A Face in the Crowd
Born in 1969, Rodrigo Niño has spent his career trying to capitalize on the crowd. His parents ran a third-generation printing shop in Bogotá, but shuttered it every summer to spend the season in Miami along with thousands of other Latin Americans. So when he launched his first real estate firm, International Brokers, after graduating with an economics degree from Universidad de los Andes in Bogotá in 1994, Niño planned to sell Miami vacation real estate to Colombians looking to buy second homes in a safe market.
As the vice president of sales at Miami-based Fortune International Realty, Niño, who speaks English, Spanish and German, later expanded his expertise to all international buyers. In 2003, he launched another firm, Prodigy Network, which worked with more than 22,000 brokers in 13 countries to sell residential real estate in places like Panama, the Dominican Republic, Miami and New York.
Before 2008, Prodigy was selling about $1 billion worth of real estate annually. But once the crisis hit, many international buyers pulled back. So Niño ditched his residential-sales model and replaced it with a new concept: crowd funding commercial real estate projects with pools of accredited investors. The legislation behind it is jejune and the returns, at this stage, purely theoretical, but Niño isn’t worried—he believes in the power of the people.
Worth spoke to Niño in his offices on the 31st floor of the Trump Building on Wall Street.
Q: YOU’VE BEEN IN THE REAL ESTATE BIZ FOR NEARLY TWO DECADES NOW. WAS THAT ALWAYS THE PLAN?
A: Not really. My family has had their printing company for three generations. Right after graduation, I ran the business for six years because my father decided to retire.
SO WHEN DID YOU GET BITTEN BY THE PROPERTY BUG?
There was this nice neighborhood in Bogotá called Macarena with cool, French-style restaurants. I saw this building there, this beautiful building, and out of the blue, it was for sale. I got the initial down payment from friends and family—I had little money—and bought the building. I fixed it up and sold it six months later for more than double. I said, forget printing.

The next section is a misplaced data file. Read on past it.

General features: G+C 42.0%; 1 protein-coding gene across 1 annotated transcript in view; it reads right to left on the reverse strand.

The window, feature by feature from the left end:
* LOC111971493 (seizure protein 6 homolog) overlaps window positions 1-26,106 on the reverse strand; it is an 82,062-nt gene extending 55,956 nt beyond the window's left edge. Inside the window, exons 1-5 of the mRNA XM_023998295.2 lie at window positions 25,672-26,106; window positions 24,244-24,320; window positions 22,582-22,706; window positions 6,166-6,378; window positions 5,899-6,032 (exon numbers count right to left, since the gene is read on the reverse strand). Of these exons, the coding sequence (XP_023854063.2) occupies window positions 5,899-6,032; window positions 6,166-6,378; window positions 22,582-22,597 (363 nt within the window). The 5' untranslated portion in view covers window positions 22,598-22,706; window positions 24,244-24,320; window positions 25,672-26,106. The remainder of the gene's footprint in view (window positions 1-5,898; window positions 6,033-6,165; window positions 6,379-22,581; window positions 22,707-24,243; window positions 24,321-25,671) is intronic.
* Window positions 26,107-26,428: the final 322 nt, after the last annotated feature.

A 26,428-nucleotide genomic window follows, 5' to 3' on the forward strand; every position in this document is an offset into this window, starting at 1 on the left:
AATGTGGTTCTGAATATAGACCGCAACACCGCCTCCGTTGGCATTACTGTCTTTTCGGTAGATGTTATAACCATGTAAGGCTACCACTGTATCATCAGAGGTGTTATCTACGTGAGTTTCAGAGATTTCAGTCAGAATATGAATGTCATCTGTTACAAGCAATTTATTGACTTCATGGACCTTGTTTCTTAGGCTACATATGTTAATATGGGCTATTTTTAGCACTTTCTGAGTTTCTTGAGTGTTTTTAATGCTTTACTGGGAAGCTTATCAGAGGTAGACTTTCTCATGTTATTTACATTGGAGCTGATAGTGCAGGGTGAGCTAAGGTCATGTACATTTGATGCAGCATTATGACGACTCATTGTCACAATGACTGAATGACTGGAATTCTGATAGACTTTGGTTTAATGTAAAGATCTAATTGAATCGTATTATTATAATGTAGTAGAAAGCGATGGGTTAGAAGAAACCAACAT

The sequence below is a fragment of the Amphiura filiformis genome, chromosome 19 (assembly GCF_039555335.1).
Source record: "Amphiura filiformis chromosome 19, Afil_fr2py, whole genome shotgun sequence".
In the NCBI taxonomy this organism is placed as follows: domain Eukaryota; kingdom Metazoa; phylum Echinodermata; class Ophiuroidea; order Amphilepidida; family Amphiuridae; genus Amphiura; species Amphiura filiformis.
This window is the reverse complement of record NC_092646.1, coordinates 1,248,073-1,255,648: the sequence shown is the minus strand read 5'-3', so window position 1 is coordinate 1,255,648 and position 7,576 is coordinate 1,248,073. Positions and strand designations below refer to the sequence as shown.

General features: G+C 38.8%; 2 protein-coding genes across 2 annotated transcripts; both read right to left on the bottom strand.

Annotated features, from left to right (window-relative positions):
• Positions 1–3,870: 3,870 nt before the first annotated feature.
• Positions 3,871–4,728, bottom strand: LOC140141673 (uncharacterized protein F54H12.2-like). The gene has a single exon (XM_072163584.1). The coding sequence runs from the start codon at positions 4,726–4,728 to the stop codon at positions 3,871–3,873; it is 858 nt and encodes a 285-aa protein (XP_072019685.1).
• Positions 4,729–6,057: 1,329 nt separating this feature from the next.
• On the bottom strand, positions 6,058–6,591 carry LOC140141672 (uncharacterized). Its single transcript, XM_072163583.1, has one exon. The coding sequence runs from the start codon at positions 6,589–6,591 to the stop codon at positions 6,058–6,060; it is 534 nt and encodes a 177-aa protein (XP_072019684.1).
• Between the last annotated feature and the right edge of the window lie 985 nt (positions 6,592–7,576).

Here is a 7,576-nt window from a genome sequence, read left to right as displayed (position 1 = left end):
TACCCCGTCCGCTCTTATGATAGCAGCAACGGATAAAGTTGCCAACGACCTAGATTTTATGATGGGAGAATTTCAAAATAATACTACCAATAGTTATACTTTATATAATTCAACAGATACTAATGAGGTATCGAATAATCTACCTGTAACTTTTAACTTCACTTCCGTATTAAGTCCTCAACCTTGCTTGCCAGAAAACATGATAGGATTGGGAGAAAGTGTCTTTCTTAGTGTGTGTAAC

HOW DID YOU MAKE THE JUMP FROM PRINTING TO REAL ESTATE?
While I was running my father’s business, I opened this company, International Brokers, where I essentially invited Colombians to buy houses in Miami. Everybody had a second home in Miami.
WHY NOT SELL COLOMBIAN REAL ESTATE?
This was Colombia in the early ’90s, around when the terrorism started with Pablo Escobar. It was a little bit nasty.
WHEN DID YOU DECIDE TO MAKE THE MOVE TO MIAMI PERMANENT?
When I was working with International Brokers, I met Edgardo Defortuna, the president of a large real estate company there called Fortune. This was around 1999. I started working for Fortune and for the first time in my life was a real employee.
HOW DID BEING AN EMPLOYEE SUIT YOU?
I always was an entrepreneur’s child. I decided to open my own venture in 2003.
THE FIRST ITERATION OF PRODIGY NETWORK, RIGHT?
Prodigy was originally focused on selling residential buildings to international clients. We had listings in Miami, Panama, the Dominican Republic, Mexico. At one point, we sold $1 billion a year in apartments.
SO WHY MOVE TO NEW YORK?
In 2007 I got a call from the Trump Organization. They said, “Listen, we’re launching the Trump SoHo in New York and we want somebody with experience in international sales.” The William Beaver House, a luxury apartment building, was also launching there. I got those listings and moved to New York.
WHAT WAS IT LIKE WORKING FOR TRUMP?
Are we on the record?
It was a great experience. He is the ultimate real estate tycoon.
WHAT DID YOU LEARN FROM WORKING WITH HIM?
Marketing plays an important role in residential real estate. That is what I would say.
WHAT HAPPENED TO PRODIGY NETWORK WHEN THE RECESSION HIT?
Before the recession, I also had partners and friends coming to me to pool capital together and develop properties. At one point, I had 29 projects between the developed properties and sales projects. When the whole thing collapsed, I liquidated my investments. I let my partners buy me out, and that’s how I managed to get through the crisis.
WHAT DID YOU LEARN FROM THE EXPERIENCE?
I saw that demand for assets was not the issue—the demand was huge. The problem was that the underlying asset in the residential market wasn’t a fit for what people wanted. International buyers were looking for return, and the rent that a residential apartment provides isn’t more than a 3 or 4 percent return. But if you have $100,000, $200,000, even $600,000 to invest, all you could buy is residential.
WHAT WAS YOUR SOLUTION?
I studied. What are the most stable real estate assets in the world? Commercial real estate. Where is the best commercial real estate in the world? In Manhattan. I had it right in front of me. The Rockefellers, the Astors, the Bloombergs, the Trumps—they all invest in commercial real estate, particularly in New York, because it is safe and has huge cash flows.
OBVIOUSLY, THE CAPITAL REQUIREMENTS ARE SIGNIFICANTLY LARGER.